Nato countries like the US have tried to clear minefields from the Air in the past with very limited results, the conclusion being that it's not really a viable strategy. Now Ukraine has neither the Air power of the USA nor air superiority in the war, so using the few aircraft they have in an inefficent way in contested air space is quite a safe way to lose whatever air power they have.

1 hour ago, Maithanet said:

To a very limited extent, there have been cases of using otherwise useless vehicles to clear mines.  The problem is there aren't that many useless but still running vehicles available.  And these mine fields are dense and long, setting off a few of mines is basically inconsequential in comparison to the number of mines we're talking about.  And finally, both sides have artillery deployed mines, so if you clear a track through a minefield, they can just redeploy mines to fill the gap.

Everything you said is true! Add to the fact that if you drive a vehicle in a minefield it gets stuck, so the next vehicle would have to either remove the vehicle in front somehow or drive around it...

8 hours ago, Makk said:

If Ukraine was a jungle that might work with extreme loss of life. But it's not. The vast majority of the terrain Russia still holds is open fields and even Russian artillery couldn't miss a mass infantry charge. Machine guns and tanks do not help either. 

Yes generally in an open flat environment like southern Ukraine you need vehicles, armored vehicles, tanks, artillery and various aircraft. Infantry reigns supreme in densely forested, urban and mountainous terrain. Two out of three don't exist in southern ukraine and most of the urban environments have either been flattened by the war or are far away from the frontlines.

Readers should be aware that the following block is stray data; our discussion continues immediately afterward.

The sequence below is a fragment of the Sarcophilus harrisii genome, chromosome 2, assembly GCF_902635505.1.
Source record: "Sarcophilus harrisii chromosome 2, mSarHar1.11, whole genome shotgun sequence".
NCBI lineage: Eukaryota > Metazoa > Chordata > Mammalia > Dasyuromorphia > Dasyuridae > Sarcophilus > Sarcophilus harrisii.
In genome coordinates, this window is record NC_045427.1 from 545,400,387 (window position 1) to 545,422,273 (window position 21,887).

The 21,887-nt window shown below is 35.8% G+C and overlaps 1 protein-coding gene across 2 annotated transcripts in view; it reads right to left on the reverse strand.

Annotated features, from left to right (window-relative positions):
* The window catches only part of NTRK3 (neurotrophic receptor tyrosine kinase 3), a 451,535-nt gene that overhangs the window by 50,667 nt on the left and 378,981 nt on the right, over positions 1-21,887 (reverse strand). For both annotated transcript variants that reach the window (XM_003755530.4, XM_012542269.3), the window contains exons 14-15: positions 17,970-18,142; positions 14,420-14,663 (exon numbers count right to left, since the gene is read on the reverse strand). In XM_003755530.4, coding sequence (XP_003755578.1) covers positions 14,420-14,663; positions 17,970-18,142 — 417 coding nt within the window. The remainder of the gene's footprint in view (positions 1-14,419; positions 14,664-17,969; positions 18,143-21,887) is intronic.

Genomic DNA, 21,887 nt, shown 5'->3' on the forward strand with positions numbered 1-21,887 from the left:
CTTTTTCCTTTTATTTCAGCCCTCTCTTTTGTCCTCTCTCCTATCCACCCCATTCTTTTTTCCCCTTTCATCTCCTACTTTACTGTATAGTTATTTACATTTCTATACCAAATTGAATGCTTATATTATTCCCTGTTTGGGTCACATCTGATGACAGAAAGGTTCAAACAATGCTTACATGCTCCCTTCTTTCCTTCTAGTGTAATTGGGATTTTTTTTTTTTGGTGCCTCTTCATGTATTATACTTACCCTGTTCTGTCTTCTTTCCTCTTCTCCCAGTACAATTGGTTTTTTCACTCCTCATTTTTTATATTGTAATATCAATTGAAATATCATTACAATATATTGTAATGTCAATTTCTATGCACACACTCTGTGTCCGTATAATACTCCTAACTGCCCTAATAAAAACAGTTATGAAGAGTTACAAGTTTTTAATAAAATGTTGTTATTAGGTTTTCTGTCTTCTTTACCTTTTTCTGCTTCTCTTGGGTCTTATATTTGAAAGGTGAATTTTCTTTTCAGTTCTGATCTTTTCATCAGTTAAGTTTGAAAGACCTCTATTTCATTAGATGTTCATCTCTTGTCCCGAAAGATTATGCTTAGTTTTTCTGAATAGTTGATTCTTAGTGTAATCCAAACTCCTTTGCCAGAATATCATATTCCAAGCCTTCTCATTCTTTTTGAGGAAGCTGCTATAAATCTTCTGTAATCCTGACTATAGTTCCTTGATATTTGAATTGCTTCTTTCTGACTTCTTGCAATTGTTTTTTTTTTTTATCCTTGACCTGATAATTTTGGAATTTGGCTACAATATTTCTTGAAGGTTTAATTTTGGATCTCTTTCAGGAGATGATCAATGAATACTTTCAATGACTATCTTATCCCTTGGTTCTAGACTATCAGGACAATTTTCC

4 hours ago, Ser Rodrigo Belmonte II said:

Ukraine still has the population advantage at least while fighting in their own land, I realise Russia as a whole is much more populous but Ukraine ain’t gonna invade them anyways.

If you look at the technological development from ca. 1830 to now, mass infantry/cavalry charges became less and less succesful with each new technology that was added to the mix. From breechloading rifles all the way to the drones of today. Russia uses mass infantry charges to some degree but they have a population advantage (ca. 3-4 times as many people) and they have a political -military leadership that simply doesn't have to care about casualties (at least not until they reach WWI levels, which they will not for the next few years). For Ukraine to use such tactics would be a recipe to lose the war, let alone the political unrest it would cause. One russian guy in a trench with an AK47 can basically hold off an almost infinite number of ukrainian guys charging at him through open terrain, at least as long as he gets enough ammo. WWI was probably the war that proofed that more than any other. Even though all the way back to the Crimean war 1853-1856 such tactics became largely suicide and due to technological advances they are even worse nowadays.

4 hours ago, Ser Rodrigo Belmonte II said:

Yes but the difference is the natives were adversely impacted by epidemics which greatly hindered their ability to use the strength of their numbers

That's mostly true for Natives in the New World and the pacific, in Africa and southern Asia diseases & climate impacted European people more than they impacted the native populations there. And still all these regions were conquered by the Europeans. Because a few guys with advanced weapons are just way better than loads of guys without.

54 minutes ago, Alarich II said:

1. Military reasons: Masses without leadership mean nothing - espcially in todays integrated, combined arms operations, you need to train the conscripts and you need sufficient officers and NCOs to actually lead these soldiers in the field. This requires massive training facilities that are hard to come by. It requires a lot more material than Ukraine has and it requires even more logistics that Ukraine also doesn't have. Also the deployment zones for large attacks have to be quite far beyond the front-line, because in the age of drones, fast, real-time enemy recon and artillery strikes will destroy those gatherings of men an material.

Yes and we have seen and heard from Ukrainians (from Zalushny all the way down to a private) that the training often isn't good enough, even though it is usually superior to the russian one. And they lack the weapons, equipment, numbers etc. You can't fight in a NATO way if you don't have Nato weaponry. It doesn' matter how good your football teacher is and how good your football training was if you lack a football.